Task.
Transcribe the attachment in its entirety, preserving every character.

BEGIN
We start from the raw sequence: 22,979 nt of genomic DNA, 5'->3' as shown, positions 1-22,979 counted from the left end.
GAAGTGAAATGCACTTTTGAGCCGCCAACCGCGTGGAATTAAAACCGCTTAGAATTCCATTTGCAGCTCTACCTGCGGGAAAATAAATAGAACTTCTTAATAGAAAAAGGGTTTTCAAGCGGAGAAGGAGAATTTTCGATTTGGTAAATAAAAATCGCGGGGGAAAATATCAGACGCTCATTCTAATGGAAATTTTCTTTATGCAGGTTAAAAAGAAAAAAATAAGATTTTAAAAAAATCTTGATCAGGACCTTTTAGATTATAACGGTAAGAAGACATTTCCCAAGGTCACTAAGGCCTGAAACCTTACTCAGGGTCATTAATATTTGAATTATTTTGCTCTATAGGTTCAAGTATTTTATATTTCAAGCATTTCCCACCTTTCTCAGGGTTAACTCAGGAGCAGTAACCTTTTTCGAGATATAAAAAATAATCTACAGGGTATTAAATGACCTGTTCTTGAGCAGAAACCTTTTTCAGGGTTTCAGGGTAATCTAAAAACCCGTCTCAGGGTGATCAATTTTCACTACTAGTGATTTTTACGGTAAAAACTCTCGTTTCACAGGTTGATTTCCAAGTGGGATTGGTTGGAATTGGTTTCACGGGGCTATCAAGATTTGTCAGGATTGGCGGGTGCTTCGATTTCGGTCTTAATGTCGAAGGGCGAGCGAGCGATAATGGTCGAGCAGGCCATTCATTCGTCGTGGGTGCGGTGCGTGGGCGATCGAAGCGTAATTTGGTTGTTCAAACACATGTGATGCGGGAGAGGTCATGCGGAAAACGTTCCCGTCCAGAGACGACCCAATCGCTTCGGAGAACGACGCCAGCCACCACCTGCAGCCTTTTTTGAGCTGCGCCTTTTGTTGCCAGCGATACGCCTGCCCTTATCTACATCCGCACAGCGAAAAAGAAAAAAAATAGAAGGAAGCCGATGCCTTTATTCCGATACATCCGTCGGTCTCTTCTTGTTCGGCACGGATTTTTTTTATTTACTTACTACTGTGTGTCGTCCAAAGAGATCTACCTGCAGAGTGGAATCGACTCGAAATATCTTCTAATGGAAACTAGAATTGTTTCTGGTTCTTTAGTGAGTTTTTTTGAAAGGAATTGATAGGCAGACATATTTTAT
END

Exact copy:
We start from the raw sequence: 22,979 nt of genomic DNA, 5'->3' as shown, positions 1-22,979 counted from the left end.
GAAGTGAAATGCACTTTTGAGCCGCCAACCGCGTGGAATTAAAACCGCTTAGAATTCCATTTGCAGCTCTACCTGCGGGAAAATAAATAGAACTTCTTAATAGAAAAAGGGTTTTCAAGCGGAGAAGGAGAATTTTCGATTTGGTAAATAAAAATCGCGGGGGAAAATATCAGACGCTCATTCTAATGGAAATTTTCTTTATGCAGGTTAAAAAGAAAAAAATAAGATTTTAAAAAAATCTTGATCAGGACCTTTTAGATTATAACGGTAAGAAGACATTTCCCAAGGTCACTAAGGCCTGAAACCTTACTCAGGGTCATTAATATTTGAATTATTTTGCTCTATAGGTTCAAGTATTTTATATTTCAAGCATTTCCCACCTTTCTCAGGGTTAACTCAGGAGCAGTAACCTTTTTCGAGATATAAAAAATAATCTACAGGGTATTAAATGACCTGTTCTTGAGCAGAAACCTTTTTCAGGGTTTCAGGGTAATCTAAAAACCCGTCTCAGGGTGATCAATTTTCACTACTAGTGATTTTTACGGTAAAAACTCTCGTTTCACAGGTTGATTTCCAAGTGGGATTGGTTGGAATTGGTTTCACGGGGCTATCAAGATTTGTCAGGATTGGCGGGTGCTTCGATTTCGGTCTTAATGTCGAAGGGCGAGCGAGCGATAATGGTCGAGCAGGCCATTCATTCGTCGTGGGTGCGGTGCGTGGGCGATCGAAGCGTAATTTGGTTGTTCAAACACATGTGATGCGGGAGAGGTCATGCGGAAAACGTTCCCGTCCAGAGACGACCCAATCGCTTCGGAGAACGACGCCAGCCACCACCTGCAGCCTTTTTTGAGCTGCGCCTTTTGTTGCCAGCGATACGCCTGCCCTTATCTACATCCGCACAGCGAAAAAGAAAAAAAATAGAAGGAAGCCGATGCCTTTATTCCGATACATCCGTCGGTCTCTTCTTGTTCGGCACGGATTTTTTTTATTTACTTACTACTGTGTGTCGTCCAAAGAGATCTACCTGCAGAGTGGAATCGACTCGAAATATCTTCTAATGGAAACTAGAATTGTTTCTGGTTCTTTAGTGAGTTTTTTTGAAAGGAATTGATAGGCAGACATATTTTAT